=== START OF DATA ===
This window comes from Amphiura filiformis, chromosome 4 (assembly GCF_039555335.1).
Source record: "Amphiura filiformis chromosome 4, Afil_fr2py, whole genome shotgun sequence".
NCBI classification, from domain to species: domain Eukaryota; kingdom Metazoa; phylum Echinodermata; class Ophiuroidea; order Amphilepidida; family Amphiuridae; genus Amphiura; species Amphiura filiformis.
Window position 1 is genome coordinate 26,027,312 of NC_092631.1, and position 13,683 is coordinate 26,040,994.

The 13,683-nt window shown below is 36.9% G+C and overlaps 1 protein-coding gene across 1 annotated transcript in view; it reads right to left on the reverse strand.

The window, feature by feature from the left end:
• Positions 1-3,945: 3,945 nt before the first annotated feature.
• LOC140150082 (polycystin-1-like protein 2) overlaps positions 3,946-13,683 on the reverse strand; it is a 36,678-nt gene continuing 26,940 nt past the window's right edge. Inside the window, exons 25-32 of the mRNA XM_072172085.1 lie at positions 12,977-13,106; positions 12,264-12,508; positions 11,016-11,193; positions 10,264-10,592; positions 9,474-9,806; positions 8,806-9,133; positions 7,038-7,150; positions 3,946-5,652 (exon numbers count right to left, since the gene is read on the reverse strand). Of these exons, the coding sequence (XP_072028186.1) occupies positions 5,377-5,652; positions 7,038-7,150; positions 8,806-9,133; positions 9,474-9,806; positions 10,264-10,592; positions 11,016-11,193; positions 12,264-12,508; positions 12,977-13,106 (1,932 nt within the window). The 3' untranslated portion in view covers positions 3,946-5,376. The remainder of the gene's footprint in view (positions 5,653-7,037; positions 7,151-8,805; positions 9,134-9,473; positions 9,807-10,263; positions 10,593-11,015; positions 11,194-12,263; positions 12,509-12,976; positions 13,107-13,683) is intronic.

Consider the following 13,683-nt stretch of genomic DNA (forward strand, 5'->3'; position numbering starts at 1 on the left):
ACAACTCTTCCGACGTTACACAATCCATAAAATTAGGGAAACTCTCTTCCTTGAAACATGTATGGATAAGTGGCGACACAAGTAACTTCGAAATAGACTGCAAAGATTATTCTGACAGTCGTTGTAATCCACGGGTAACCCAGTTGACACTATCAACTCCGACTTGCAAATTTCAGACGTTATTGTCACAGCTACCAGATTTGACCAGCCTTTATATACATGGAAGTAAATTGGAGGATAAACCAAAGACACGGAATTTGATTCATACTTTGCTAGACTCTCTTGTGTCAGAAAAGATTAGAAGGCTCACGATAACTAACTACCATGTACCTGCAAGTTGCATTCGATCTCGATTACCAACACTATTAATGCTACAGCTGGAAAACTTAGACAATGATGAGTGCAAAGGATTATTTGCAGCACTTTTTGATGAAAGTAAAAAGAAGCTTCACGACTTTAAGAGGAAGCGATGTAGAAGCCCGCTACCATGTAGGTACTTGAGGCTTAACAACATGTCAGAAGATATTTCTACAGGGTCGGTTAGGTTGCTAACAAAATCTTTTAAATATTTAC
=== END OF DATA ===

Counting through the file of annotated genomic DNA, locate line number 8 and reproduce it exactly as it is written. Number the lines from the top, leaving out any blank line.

• LOC140150082 (polycystin-1-like protein 2) overlaps positions 3,946-13,683 on the reverse strand; it is a 36,678-nt gene continuing 26,940 nt past the window's right edge. Inside the window, exons 25-32 of the mRNA XM_072172085.1 lie at positions 12,977-13,106; positions 12,264-12,508; positions 11,016-11,193; positions 10,264-10,592; positions 9,474-9,806; positions 8,806-9,133; positions 7,038-7,150; positions 3,946-5,652 (exon numbers count right to left, since the gene is read on the reverse strand). Of these exons, the coding sequence (XP_072028186.1) occupies positions 5,377-5,652; positions 7,038-7,150; positions 8,806-9,133; positions 9,474-9,806; positions 10,264-10,592; positions 11,016-11,193; positions 12,264-12,508; positions 12,977-13,106 (1,932 nt within the window). The 3' untranslated portion in view covers positions 3,946-5,376. The remainder of the gene's footprint in view (positions 5,653-7,037; positions 7,151-8,805; positions 9,134-9,473; positions 9,807-10,263; positions 10,593-11,015; positions 11,194-12,263; positions 12,509-12,976; positions 13,107-13,683) is intronic.